A Tale of Two Cities
Mirror Images: Sydney Carton and Charles Darnay
In his masterpiece, A Tale of Two Cities, Charles Dickens strengthens his theme of paired opposites by juxtaposing the characters of Sydney Carton and Charles Darnay. Initially, it seems as though Carton and Darnay are completely bipolar. While Darnay exhibits nothing but poise and manners, Carton is crude and unmotivated. However, as the novel progresses, Sydney Carton proves to be a far more complex character than he once seemed. He begins to reveal a multifaceted personality---one of underlying nobility, of selflessness, and of course, unconditional love for Lucie Manette. Eventually, Sydney transforms into the calm, knowing man that Darnay once was, and Darnay degenerates into a useless, stupefied character. The similarities and differences between Darnay and Carton, including the absolute reversal of their roles, can be explained through a chronological analysis of A Tale of Two Cities.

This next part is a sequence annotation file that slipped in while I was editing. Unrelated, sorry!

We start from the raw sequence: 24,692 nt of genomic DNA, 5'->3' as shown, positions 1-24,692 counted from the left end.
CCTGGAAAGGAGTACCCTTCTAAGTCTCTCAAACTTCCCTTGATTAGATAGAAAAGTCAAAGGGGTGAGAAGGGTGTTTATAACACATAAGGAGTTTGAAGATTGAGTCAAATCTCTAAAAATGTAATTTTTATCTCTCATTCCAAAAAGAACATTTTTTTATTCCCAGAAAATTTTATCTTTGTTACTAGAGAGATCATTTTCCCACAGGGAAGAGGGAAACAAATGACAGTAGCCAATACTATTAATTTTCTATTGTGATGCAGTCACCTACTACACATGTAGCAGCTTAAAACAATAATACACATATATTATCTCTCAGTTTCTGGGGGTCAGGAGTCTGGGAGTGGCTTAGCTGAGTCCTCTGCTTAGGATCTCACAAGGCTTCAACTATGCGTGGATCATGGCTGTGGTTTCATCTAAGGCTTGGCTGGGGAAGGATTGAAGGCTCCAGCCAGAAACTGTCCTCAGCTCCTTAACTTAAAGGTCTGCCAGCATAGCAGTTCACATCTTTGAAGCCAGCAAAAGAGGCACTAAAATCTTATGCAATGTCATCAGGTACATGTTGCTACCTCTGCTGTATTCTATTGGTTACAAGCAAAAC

When Sydney Carton and Charles Darnay first meet in the beginning of Book Two, they are complete opposites. At Darnay's trial, Sydney has the look of an inept, disheveled attorney, staring indifferently at the ceiling to pass the time (Dickens 75). However, it is not long before he shows his true intelligence, after he shrewdly saves the...
Join Now to View Premium Content
GradeSaver provides access to 998 study guide PDFs and quizzes, 7825 literature essays, 2194 sample college application essays, 333 lesson plans, and ad-free surfing in this premium content, “Members Only” section of the site! Membership includes a 10% discount on all editing orders.
Already a member? Log in